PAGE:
The daughter of Emperor Maximilian I, Margaret of Austria was betrothed at the age of three to the infant dauphin Charles, the future Charles VIII, and served briefly as "queen of France" from 1483 to 1491. She is shown here around the age of ten, one year before she was repudiated by her intended husband. The initials C and M within the border of Margaret's collar (backwards C in the left border) probably signify their union. The chain of gold shells on her headdress may be part of the armorial insignia of the Bourbon dynasty with which she was then associated. The elaborate pendant of a pelican piercing its breast to draw blood with which to feed its young (the blood represented by the large hanging ruby), a symbol of Christian charity, alludes to the sitter's piety. These elements are mounted on a gold fleur-de-lis. Demonstrably showing her faith, Margaret holds a large gold filagree Paternoster bead of her rosary and looks to the right, presumably toward (what was originally) the object of her devotion. This panel likely formed the left of a diptych, whose right wing, now lost, may have represented a subject from Christ's Passion.
Don Sebastián Gabriel de Beaujeu, Braganza y Borbón, infante of Spain and Portugal; his son, Prince Pierre de Bourbon et Bourbon, duke of Dúrcal, Paris; his sale, American Art Association, Chickering Hall, New York, 10-11 April 1889, lot 24 (as "Doña Juana La Loca" by Hans Holbein the Elder; not sold); his sale, Haro Frères et Bloche, Hôtel Drouot, Paris, February 3, 1890, lot 23 (as Jean La Folle by Holbein); sold to Prince Manuel de Yturbe, Paris; his granddaughter, Princess Yturbe, Paris; sold to [F. Kleinberger Galleries, New York], 1926. Acquired by Philip Lehman from Kleinberger in March 1926.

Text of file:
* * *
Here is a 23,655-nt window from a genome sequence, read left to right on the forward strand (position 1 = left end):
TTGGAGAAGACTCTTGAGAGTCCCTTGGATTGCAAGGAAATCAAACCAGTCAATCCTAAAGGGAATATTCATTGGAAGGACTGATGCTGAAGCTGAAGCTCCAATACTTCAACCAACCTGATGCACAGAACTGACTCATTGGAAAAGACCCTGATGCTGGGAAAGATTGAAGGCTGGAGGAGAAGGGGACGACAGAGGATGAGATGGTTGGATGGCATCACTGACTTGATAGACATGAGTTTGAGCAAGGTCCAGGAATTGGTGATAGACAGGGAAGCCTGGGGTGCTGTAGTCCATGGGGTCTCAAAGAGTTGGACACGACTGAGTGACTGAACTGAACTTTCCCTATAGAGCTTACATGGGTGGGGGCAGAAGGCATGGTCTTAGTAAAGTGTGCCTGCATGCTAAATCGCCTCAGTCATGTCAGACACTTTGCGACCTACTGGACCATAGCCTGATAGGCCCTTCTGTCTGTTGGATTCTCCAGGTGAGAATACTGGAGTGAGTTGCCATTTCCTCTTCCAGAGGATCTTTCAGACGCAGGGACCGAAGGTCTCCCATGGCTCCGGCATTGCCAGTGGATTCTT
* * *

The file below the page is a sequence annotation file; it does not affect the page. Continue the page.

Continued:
Till-Holger Borchert. The Age of Van Eyck: The Mediterranean World and Early Netherlandish Painting 1430–1530. Exh. cat., Groeningemuseum, Bruges. Ghent, 2002, pp. 195, 251, no. 73.
Dagmar Eichberger. Women of distinction: Margaret of York / Margaret of Austria. Leuven, 2005, pp. 118, 121, no. 19.
Kathleen Wilson-Chevalier. Patronnes et mécènes en France à la renaissance. Saint-Etienne, 2007, pp. 137-138, no. 11.
Julien Chapuis. Invention: northern Renaissance studies in honor of Molly Faries. Turnhout, Belgium, 2008, pp. 138-139, nos. 3-4.